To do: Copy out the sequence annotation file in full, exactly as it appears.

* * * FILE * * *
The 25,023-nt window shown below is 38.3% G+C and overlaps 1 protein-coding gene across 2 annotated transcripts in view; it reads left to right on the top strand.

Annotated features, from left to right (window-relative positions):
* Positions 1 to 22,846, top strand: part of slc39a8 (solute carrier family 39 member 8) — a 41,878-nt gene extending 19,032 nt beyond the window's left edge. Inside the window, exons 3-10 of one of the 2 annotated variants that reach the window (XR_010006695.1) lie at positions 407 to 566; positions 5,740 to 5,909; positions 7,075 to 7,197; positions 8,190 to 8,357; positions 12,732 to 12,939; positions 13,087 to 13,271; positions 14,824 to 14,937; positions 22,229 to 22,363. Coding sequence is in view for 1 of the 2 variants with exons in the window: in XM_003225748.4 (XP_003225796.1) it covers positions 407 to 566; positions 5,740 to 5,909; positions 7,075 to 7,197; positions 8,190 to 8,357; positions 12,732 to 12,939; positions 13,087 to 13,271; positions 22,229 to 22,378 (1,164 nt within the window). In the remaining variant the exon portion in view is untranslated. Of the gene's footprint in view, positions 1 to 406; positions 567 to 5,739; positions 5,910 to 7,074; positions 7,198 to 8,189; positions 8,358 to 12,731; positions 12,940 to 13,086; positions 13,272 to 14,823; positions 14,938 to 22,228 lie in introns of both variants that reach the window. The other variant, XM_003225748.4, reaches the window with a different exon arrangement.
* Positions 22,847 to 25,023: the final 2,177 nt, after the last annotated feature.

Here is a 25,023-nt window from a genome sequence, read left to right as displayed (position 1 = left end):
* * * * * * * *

The 25,023-nt window shown below is 38.3% G+C and overlaps 1 protein-coding gene across 2 annotated transcripts in view; it reads left to right on the top strand.

Annotated features, from left to right (window-relative positions):
* Positions 1 to 22,846, top strand: part of slc39a8 (solute carrier family 39 member 8) — a 41,878-nt gene extending 19,032 nt beyond the window's left edge. Inside the window, exons 3-10 of one of the 2 annotated variants that reach the window (XR_010006695.1) lie at positions 407 to 566; positions 5,740 to 5,909; positions 7,075 to 7,197; positions 8,190 to 8,357; positions 12,732 to 12,939; positions 13,087 to 13,271; positions 14,824 to 14,937; positions 22,229 to 22,363. Coding sequence is in view for 1 of the 2 variants with exons in the window: in XM_003225748.4 (XP_003225796.1) it covers positions 407 to 566; positions 5,740 to 5,909; positions 7,075 to 7,197; positions 8,190 to 8,357; positions 12,732 to 12,939; positions 13,087 to 13,271; positions 22,229 to 22,378 (1,164 nt within the window). In the remaining variant the exon portion in view is untranslated. Of the gene's footprint in view, positions 1 to 406; positions 567 to 5,739; positions 5,910 to 7,074; positions 7,198 to 8,189; positions 8,358 to 12,731; positions 12,940 to 13,086; positions 13,272 to 14,823; positions 14,938 to 22,228 lie in introns of both variants that reach the window. The other variant, XM_003225748.4, reaches the window with a different exon arrangement.
* Positions 22,847 to 25,023: the final 2,177 nt, after the last annotated feature.

Here is a 25,023-nt window from a genome sequence, read left to right as displayed (position 1 = left end):